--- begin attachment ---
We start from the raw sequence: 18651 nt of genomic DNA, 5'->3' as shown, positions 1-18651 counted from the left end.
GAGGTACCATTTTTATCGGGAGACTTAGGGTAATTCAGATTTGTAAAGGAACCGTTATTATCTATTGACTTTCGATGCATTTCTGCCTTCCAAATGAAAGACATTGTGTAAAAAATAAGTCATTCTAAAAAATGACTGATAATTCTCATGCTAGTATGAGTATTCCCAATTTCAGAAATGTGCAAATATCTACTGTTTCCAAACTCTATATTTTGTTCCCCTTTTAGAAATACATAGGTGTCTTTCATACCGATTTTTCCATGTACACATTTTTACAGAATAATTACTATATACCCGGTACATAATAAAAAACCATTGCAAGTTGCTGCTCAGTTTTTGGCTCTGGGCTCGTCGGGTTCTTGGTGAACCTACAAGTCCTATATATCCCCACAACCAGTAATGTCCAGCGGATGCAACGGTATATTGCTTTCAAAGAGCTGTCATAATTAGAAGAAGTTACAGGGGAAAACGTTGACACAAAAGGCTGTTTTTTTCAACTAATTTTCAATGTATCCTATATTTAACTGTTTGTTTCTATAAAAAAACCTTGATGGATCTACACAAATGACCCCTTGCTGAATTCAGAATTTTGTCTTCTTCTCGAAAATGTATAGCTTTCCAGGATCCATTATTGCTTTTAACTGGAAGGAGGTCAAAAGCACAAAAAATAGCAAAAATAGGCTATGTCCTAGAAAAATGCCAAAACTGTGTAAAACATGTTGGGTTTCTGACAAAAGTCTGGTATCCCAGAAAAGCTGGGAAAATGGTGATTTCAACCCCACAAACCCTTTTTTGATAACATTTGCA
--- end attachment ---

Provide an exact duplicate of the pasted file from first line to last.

We start from the raw sequence: 18651 nt of genomic DNA, 5'->3' as shown, positions 1-18651 counted from the left end.
GAGGTACCATTTTTATCGGGAGACTTAGGGTAATTCAGATTTGTAAAGGAACCGTTATTATCTATTGACTTTCGATGCATTTCTGCCTTCCAAATGAAAGACATTGTGTAAAAAATAAGTCATTCTAAAAAATGACTGATAATTCTCATGCTAGTATGAGTATTCCCAATTTCAGAAATGTGCAAATATCTACTGTTTCCAAACTCTATATTTTGTTCCCCTTTTAGAAATACATAGGTGTCTTTCATACCGATTTTTCCATGTACACATTTTTACAGAATAATTACTATATACCCGGTACATAATAAAAAACCATTGCAAGTTGCTGCTCAGTTTTTGGCTCTGGGCTCGTCGGGTTCTTGGTGAACCTACAAGTCCTATATATCCCCACAACCAGTAATGTCCAGCGGATGCAACGGTATATTGCTTTCAAAGAGCTGTCATAATTAGAAGAAGTTACAGGGGAAAACGTTGACACAAAAGGCTGTTTTTTTCAACTAATTTTCAATGTATCCTATATTTAACTGTTTGTTTCTATAAAAAAACCTTGATGGATCTACACAAATGACCCCTTGCTGAATTCAGAATTTTGTCTTCTTCTCGAAAATGTATAGCTTTCCAGGATCCATTATTGCTTTTAACTGGAAGGAGGTCAAAAGCACAAAAAATAGCAAAAATAGGCTATGTCCTAGAAAAATGCCAAAACTGTGTAAAACATGTTGGGTTTCTGACAAAAGTCTGGTATCCCAGAAAAGCTGGGAAAATGGTGATTTCAACCCCACAAACCCTTTTTTGATAACATTTGCA